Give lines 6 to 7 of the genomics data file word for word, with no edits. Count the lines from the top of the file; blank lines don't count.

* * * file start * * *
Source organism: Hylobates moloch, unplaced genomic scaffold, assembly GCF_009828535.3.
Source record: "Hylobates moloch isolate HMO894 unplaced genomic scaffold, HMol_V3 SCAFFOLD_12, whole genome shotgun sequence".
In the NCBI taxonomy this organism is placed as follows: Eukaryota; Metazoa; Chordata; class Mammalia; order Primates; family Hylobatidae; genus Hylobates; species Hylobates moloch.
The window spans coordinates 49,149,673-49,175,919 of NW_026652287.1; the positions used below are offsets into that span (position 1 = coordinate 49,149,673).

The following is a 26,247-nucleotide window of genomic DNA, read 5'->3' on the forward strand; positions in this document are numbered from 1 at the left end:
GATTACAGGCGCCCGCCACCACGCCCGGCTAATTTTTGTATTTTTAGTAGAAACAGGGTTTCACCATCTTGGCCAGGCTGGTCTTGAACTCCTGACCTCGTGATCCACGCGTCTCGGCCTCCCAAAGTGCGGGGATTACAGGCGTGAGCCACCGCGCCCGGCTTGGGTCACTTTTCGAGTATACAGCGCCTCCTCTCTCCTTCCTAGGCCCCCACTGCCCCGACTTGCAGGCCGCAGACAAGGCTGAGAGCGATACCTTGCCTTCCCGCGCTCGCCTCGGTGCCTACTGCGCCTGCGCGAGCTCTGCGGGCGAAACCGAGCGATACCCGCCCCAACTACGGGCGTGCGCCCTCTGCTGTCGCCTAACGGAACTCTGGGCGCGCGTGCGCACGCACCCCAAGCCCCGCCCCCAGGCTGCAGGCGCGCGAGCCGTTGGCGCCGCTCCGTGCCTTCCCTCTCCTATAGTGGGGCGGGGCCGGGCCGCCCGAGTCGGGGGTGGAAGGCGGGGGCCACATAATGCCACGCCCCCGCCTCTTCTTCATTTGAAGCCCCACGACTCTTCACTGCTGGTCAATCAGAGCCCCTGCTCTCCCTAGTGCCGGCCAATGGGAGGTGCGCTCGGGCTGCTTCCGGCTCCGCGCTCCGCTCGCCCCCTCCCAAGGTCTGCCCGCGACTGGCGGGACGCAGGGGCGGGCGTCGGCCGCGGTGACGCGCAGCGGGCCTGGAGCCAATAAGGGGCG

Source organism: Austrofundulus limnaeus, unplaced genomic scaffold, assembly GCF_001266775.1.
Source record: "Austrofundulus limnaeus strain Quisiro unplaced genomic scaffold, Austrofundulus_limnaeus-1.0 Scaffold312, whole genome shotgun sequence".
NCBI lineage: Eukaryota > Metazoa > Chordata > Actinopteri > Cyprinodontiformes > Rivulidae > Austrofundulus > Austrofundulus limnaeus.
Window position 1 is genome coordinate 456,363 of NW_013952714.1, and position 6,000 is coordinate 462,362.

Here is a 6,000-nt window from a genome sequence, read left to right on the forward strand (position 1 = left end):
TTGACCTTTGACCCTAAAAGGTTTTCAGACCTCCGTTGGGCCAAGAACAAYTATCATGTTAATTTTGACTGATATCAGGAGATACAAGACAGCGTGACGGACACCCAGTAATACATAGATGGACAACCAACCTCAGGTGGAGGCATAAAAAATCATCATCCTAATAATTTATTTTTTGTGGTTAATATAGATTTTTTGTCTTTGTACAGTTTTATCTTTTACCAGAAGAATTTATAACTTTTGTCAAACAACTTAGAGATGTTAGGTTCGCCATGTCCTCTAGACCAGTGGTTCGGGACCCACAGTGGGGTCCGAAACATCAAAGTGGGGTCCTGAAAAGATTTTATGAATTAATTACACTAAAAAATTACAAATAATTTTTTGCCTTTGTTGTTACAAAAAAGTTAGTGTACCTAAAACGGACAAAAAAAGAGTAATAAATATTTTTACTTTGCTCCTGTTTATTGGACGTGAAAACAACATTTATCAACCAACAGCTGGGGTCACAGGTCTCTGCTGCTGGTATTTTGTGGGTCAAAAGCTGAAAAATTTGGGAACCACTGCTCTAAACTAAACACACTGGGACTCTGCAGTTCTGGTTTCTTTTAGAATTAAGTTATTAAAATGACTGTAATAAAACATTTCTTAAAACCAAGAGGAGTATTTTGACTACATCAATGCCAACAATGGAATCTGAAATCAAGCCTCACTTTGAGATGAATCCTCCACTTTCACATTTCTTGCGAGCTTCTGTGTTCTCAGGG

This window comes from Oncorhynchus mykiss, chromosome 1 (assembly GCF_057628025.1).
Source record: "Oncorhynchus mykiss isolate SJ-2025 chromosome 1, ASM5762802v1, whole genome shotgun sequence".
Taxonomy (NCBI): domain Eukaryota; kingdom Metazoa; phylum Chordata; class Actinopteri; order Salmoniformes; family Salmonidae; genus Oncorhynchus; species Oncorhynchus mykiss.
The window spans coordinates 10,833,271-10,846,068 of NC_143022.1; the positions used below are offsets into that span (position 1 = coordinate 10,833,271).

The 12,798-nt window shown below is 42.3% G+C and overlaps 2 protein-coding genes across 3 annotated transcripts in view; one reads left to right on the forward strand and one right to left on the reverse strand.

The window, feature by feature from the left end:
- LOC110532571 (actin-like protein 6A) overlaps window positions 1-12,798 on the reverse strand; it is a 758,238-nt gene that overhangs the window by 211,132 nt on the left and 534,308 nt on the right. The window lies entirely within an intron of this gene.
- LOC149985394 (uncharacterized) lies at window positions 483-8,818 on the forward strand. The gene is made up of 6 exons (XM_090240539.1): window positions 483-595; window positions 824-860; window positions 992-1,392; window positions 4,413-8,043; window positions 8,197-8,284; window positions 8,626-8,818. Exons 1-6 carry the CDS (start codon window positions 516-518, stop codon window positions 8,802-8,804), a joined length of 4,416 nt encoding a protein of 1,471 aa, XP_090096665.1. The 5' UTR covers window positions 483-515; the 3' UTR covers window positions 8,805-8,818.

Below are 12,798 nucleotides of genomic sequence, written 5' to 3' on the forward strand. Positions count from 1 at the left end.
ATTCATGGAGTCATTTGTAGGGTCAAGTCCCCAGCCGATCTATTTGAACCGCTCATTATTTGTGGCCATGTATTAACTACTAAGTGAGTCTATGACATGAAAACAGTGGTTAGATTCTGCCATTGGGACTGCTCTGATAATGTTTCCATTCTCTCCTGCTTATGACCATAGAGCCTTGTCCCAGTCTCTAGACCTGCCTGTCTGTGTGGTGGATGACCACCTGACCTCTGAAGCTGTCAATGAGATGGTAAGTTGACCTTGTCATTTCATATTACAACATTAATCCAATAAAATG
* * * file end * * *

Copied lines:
GATTACAGGCGCCCGCCACCACGCCCGGCTAATTTTTGTATTTTTAGTAGAAACAGGGTTTCACCATCTTGGCCAGGCTGGTCTTGAACTCCTGACCTCGTGATCCACGCGTCTCGGCCTCCCAAAGTGCGGGGATTACAGGCGTGAGCCACCGCGCCCGGCTTGGGTCACTTTTCGAGTATACAGCGCCTCCTCTCTCCTTCCTAGGCCCCCACTGCCCCGACTTGCAGGCCGCAGACAAGGCTGAGAGCGATACCTTGCCTTCCCGCGCTCGCCTCGGTGCCTACTGCGCCTGCGCGAGCTCTGCGGGCGAAACCGAGCGATACCCGCCCCAACTACGGGCGTGCGCCCTCTGCTGTCGCCTAACGGAACTCTGGGCGCGCGTGCGCACGCACCCCAAGCCCCGCCCCCAGGCTGCAGGCGCGCGAGCCGTTGGCGCCGCTCCGTGCCTTCCCTCTCCTATAGTGGGGCGGGGCCGGGCCGCCCGAGTCGGGGGTGGAAGGCGGGGGCCACATAATGCCACGCCCCCGCCTCTTCTTCATTTGAAGCCCCACGACTCTTCACTGCTGGTCAATCAGAGCCCCTGCTCTCCCTAGTGCCGGCCAATGGGAGGTGCGCTCGGGCTGCTTCCGGCTCCGCGCTCCGCTCGCCCCCTCCCAAGGTCTGCCCGCGACTGGCGGGACGCAGGGGCGGGCGTCGGCCGCGGTGACGCGCAGCGGGCCTGGAGCCAATAAGGGGCG

Source organism: Austrofundulus limnaeus, unplaced genomic scaffold, assembly GCF_001266775.1.